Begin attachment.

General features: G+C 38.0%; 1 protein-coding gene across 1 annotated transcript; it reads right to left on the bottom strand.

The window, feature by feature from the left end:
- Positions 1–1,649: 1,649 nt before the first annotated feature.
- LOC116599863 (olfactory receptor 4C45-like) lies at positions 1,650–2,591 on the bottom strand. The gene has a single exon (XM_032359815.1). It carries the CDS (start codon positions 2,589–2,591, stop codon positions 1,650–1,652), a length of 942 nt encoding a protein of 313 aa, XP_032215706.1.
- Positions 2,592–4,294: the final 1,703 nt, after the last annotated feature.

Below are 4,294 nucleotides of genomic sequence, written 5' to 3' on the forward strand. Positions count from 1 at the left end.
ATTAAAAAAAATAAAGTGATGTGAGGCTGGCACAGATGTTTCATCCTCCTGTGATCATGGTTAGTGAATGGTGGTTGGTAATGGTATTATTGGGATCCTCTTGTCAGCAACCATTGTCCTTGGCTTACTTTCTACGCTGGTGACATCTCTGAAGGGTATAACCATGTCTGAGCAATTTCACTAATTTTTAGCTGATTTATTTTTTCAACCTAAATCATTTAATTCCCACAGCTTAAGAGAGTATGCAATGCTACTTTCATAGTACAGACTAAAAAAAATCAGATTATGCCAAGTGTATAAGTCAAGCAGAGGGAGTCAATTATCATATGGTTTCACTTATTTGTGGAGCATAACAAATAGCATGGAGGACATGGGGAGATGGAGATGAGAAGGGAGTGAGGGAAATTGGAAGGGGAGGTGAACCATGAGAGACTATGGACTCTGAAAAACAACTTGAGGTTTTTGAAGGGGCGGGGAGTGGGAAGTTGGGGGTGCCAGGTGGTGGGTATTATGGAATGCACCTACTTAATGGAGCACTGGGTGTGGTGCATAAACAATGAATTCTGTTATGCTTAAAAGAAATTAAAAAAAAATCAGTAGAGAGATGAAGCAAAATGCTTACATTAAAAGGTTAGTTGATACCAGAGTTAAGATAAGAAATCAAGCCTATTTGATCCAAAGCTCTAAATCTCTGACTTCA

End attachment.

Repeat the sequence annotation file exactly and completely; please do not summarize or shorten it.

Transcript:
General features: G+C 38.0%; 1 protein-coding gene across 1 annotated transcript; it reads right to left on the bottom strand.

The window, feature by feature from the left end:
- Positions 1–1,649: 1,649 nt before the first annotated feature.
- LOC116599863 (olfactory receptor 4C45-like) lies at positions 1,650–2,591 on the bottom strand. The gene has a single exon (XM_032359815.1). It carries the CDS (start codon positions 2,589–2,591, stop codon positions 1,650–1,652), a length of 942 nt encoding a protein of 313 aa, XP_032215706.1.
- Positions 2,592–4,294: the final 1,703 nt, after the last annotated feature.

Below are 4,294 nucleotides of genomic sequence, written 5' to 3' on the forward strand. Positions count from 1 at the left end.
ATTAAAAAAAATAAAGTGATGTGAGGCTGGCACAGATGTTTCATCCTCCTGTGATCATGGTTAGTGAATGGTGGTTGGTAATGGTATTATTGGGATCCTCTTGTCAGCAACCATTGTCCTTGGCTTACTTTCTACGCTGGTGACATCTCTGAAGGGTATAACCATGTCTGAGCAATTTCACTAATTTTTAGCTGATTTATTTTTTCAACCTAAATCATTTAATTCCCACAGCTTAAGAGAGTATGCAATGCTACTTTCATAGTACAGACTAAAAAAAATCAGATTATGCCAAGTGTATAAGTCAAGCAGAGGGAGTCAATTATCATATGGTTTCACTTATTTGTGGAGCATAACAAATAGCATGGAGGACATGGGGAGATGGAGATGAGAAGGGAGTGAGGGAAATTGGAAGGGGAGGTGAACCATGAGAGACTATGGACTCTGAAAAACAACTTGAGGTTTTTGAAGGGGCGGGGAGTGGGAAGTTGGGGGTGCCAGGTGGTGGGTATTATGGAATGCACCTACTTAATGGAGCACTGGGTGTGGTGCATAAACAATGAATTCTGTTATGCTTAAAAGAAATTAAAAAAAAATCAGTAGAGAGATGAAGCAAAATGCTTACATTAAAAGGTTAGTTGATACCAGAGTTAAGATAAGAAATCAAGCCTATTTGATCCAAAGCTCTAAATCTCTGACTTCA